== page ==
There are several eye problems that are more common among people as they age,
although they can affect anyone at any age. They include:
Presbyopia: This is the loss of the ability to clearly see close
objects or small print. It is a normal process that happens slowly over a
lifetime, but you may not notice any change until after age 40. Presbyopia is
often corrected with reading glasses.
Floaters: These are tiny spots or specks that float across the field of
vision. Most people notice them in well-lit rooms or outdoors on a bright day.
Floaters often are normal, but can sometimes indicate a more serious eye
problem, such as retinal detachment, especially if they are accompanied by light
flashes. If you notice a sudden change in the type or number of spots or flashes
you see, visit your eye doctor as soon as possible.
Dry eyes: This happens when tear glands cannot make enough tears or
produce poor quality tears. Dry eyes can be uncomfortable, causing itching,
burning, or (rarely) some loss of vision. Ironically, patients with dry eyes often
complain of tearing because dry eyes are easily irritated, and the eye tries to
wash out the irritation using excess tears. Your eye doctor may suggest using a
humidifier in your home, nutritional supplements, such as flaxseed oil,
medications to reduce inflammation as a cause, or special eye drops that
simulate real tears. In more serious cases of dry eyes, plugs may be used to
block drainage ducts for tears.
Tearing: Having too many tears can come from being sensitive to light,
wind, or temperature changes. Protecting your eyes by shielding them or wearing
sunglasses can sometimes solve the problem. Tearing may also mean that you have
a more serious problem, such as an eye infection, dry eyes, or a blocked tear
duct. Your eye doctor can treat or correct all of these conditions.
Cataracts: Cataracts are cloudy areas that cover part of or the entire
lens. Since a healthy eye lens is clear like a camera lens, light has no problem
passing through the lens to the back of the eye to the retina where images are
processed. When a cataract is present, the light cannot get through the lens as
easily and, as a result, vision can be impaired. Cataracts often form slowly,
causing no pain, redness, or tearing in the eye. Some stay small and do not alter
eyesight. If they become large or thick, cataracts can usually be removed by
Glaucoma: This condition develops when the optic nerve is damaged. It is
also often accompanied by an increase in the pressure in the eye. If not treated
early, this can lead to permanent vision loss and blindness. Heredity, age and
race are significant risk factors for glaucoma. Glaucoma is less commonly caused
by other factors such as injury to the eye, severe eye infection, blockage of
blood vessels or inflammatory disorders of the eye. Because most people with
glaucoma have no early symptoms or pain, it is very important to get your eyes
checked by an eye doctor regularly. Treatment may include prescription eye
drops, oral medications, laser therapy or surgery.
Retinal disorders: The retina is a thin lining on the back of the eye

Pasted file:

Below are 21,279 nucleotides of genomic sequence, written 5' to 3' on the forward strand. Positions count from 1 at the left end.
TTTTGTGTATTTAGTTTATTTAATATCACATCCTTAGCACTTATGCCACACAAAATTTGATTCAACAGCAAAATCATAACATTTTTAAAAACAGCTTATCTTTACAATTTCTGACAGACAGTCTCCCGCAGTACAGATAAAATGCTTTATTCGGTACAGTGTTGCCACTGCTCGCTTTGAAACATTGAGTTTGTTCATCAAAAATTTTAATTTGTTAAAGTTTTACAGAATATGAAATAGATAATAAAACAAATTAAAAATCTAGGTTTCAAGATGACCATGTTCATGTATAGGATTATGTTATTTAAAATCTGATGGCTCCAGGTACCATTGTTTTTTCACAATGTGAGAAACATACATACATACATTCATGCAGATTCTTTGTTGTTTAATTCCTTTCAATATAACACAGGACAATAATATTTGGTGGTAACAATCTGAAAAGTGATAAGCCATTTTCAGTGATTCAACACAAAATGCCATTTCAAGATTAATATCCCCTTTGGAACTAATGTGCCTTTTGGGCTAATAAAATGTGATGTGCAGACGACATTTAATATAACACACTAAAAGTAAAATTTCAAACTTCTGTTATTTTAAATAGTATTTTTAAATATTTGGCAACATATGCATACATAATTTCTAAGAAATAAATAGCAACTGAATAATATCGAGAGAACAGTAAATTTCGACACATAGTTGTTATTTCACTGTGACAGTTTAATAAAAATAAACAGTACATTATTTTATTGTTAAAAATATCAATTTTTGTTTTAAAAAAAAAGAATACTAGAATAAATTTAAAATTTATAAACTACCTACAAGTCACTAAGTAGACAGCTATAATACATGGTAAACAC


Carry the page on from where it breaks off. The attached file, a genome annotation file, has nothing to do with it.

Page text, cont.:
made up of cells that collect visual images and pass them on to the brain.
Retinal disorders interrupt this transfer of images. They include age-related
macular degeneration, diabetic retinopathy, and retinal detachment. Early
diagnosis and treatment of these conditions is important to maintain vision.
Conjunctivitis: This is a condition in which the tissue that lines the
eyelids and covers the cornea becomes inflamed. It is sometimes called
"pink eye" or "red eye." It can cause redness, itching,
burning, tearing, or a feeling of something in the eye. Conjunctivitis occurs in
people of all ages and can be caused by infection, exposure to chemicals and
irritants, or allergies.
Corneal diseases: The cornea is the clear, dome-shaped "window"
at the front of the eye. It helps to focus light that enters the eye. Disease,
infection, injury, and exposure to toxic agents can damage the cornea causing
eye redness, watery eyes, pain, reduced vision, or a halo effect. Treatments
include making adjustments to the eyeglass prescription, using medicated eye
drops, or having surgery.
Eyelid problems: The eyelids protect the eye, distribute tears, and limit
the amount of light entering the eye. Pain, itching, tearing, and sensitivity to
light are common symptoms of eyelid problems. Other problems may include
drooping eyelids, blinking spasms, or inflamed outer edges of the eyelids near
the eyelashes. Eyelid problems often can be treated with medication or surgery.
Temporal arteritis: This condition causes arteries to become inflamed and
possibly obstructed. It can begin with a severe headache, pain when chewing, and
tenderness in the temple area. It may be followed by sudden and permanent vision
loss. Other symptoms can include shaking, weight loss, shoulder or hip weakness
and low-grade fever. It may be caused by an impaired immune system. Early
treatment with medication can help prevent vision loss in one or both eyes.
Patients with symptoms should contact their doctor.
© Copyright 1995-2010 Cleveland Clinic. All rights reserved.
Can't find the health information you’re looking for?
This information is provided by the Cleveland Clinic and is not intended to replace the medical advice of your doctor or health care provider. Please consult your health care provider for advice about a specific medical condition. This document was last reviewed on: 12/10/2010...#10732